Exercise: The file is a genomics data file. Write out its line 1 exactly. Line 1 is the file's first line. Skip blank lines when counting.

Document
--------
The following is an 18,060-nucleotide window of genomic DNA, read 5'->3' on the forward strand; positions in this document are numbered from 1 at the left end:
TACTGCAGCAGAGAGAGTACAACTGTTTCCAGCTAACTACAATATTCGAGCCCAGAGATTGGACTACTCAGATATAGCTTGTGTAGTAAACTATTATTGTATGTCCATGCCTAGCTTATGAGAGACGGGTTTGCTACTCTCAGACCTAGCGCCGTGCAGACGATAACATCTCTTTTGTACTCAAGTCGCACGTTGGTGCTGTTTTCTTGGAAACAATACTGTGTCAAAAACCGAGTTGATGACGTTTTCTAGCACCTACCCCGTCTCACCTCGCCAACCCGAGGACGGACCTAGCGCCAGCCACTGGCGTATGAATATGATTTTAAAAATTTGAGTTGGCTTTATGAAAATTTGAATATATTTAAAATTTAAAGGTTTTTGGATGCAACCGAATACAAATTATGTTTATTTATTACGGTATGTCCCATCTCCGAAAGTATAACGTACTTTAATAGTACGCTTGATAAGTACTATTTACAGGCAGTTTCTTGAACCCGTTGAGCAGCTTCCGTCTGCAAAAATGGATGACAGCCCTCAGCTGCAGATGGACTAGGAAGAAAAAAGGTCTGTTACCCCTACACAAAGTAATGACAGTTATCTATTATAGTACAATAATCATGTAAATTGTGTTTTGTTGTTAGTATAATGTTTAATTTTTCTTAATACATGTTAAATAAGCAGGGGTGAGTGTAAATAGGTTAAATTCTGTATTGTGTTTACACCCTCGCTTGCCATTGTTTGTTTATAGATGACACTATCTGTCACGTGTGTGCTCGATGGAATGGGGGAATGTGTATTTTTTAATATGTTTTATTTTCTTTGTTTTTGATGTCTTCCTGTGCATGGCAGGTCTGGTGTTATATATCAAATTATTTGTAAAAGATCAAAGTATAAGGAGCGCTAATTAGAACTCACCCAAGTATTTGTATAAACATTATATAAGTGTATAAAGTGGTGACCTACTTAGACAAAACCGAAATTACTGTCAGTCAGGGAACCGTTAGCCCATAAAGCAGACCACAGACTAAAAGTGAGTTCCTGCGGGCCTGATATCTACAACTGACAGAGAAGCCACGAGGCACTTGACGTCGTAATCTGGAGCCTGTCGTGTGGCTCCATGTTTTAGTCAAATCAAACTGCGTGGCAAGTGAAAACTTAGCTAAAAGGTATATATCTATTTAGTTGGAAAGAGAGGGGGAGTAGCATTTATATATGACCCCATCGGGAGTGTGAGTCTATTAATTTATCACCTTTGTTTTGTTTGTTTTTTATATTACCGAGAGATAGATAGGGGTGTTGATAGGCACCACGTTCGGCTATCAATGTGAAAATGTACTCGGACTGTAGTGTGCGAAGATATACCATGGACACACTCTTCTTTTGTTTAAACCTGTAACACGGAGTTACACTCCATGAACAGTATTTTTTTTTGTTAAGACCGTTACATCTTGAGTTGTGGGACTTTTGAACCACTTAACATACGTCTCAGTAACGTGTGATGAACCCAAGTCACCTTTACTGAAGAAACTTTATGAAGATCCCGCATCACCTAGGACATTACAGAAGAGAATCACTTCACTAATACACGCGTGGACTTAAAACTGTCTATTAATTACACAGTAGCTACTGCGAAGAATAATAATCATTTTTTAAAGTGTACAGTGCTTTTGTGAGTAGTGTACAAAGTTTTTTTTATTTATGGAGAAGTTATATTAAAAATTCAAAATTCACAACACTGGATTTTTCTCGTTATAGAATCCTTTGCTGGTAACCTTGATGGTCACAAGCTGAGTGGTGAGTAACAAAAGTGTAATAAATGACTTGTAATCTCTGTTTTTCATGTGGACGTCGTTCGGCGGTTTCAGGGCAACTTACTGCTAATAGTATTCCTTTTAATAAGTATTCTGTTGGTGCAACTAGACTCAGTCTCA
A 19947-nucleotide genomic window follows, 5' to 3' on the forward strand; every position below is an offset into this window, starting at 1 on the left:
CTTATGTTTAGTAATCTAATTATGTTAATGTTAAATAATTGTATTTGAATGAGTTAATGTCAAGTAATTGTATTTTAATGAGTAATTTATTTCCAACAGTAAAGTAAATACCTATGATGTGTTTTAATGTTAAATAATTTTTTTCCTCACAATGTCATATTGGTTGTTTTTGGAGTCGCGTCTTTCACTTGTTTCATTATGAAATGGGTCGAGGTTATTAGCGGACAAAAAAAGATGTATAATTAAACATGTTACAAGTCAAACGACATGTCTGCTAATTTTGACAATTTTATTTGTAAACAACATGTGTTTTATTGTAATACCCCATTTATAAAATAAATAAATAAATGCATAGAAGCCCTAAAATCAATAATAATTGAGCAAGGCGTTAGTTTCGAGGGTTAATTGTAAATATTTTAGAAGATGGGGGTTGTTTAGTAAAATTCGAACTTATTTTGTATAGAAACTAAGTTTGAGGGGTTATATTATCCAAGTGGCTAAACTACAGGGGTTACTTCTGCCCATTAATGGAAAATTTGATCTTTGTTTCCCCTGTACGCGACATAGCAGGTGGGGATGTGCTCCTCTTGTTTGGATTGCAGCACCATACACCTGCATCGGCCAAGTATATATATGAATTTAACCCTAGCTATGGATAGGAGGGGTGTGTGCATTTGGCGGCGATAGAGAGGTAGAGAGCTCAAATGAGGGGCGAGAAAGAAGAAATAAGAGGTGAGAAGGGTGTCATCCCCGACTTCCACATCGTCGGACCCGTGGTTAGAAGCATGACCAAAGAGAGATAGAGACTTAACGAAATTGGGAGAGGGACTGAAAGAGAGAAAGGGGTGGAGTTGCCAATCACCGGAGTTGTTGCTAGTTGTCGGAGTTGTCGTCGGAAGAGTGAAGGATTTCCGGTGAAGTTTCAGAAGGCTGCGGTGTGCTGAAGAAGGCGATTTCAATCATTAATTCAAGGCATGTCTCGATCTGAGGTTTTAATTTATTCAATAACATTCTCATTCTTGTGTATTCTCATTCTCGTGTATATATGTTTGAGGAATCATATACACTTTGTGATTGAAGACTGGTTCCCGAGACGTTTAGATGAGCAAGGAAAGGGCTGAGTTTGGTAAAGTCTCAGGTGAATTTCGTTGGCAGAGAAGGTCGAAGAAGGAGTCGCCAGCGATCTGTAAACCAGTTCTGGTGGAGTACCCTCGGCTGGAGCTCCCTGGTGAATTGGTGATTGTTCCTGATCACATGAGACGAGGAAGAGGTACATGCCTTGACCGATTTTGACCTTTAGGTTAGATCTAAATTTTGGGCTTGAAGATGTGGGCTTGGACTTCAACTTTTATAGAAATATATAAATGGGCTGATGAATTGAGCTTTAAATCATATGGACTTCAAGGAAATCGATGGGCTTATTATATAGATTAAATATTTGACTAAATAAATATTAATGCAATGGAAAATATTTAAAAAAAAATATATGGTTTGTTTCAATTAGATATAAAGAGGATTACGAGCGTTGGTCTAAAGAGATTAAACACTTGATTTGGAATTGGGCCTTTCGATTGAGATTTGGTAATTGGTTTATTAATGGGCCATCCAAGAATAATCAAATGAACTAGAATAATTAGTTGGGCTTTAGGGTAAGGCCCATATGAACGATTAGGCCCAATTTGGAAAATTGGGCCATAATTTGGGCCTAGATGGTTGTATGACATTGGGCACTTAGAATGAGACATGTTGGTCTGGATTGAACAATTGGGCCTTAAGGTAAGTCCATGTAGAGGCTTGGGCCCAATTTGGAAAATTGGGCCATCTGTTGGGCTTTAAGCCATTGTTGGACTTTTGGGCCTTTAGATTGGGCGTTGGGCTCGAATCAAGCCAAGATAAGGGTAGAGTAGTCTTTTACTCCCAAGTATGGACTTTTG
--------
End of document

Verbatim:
The following is an 18,060-nucleotide window of genomic DNA, read 5'->3' on the forward strand; positions in this document are numbered from 1 at the left end: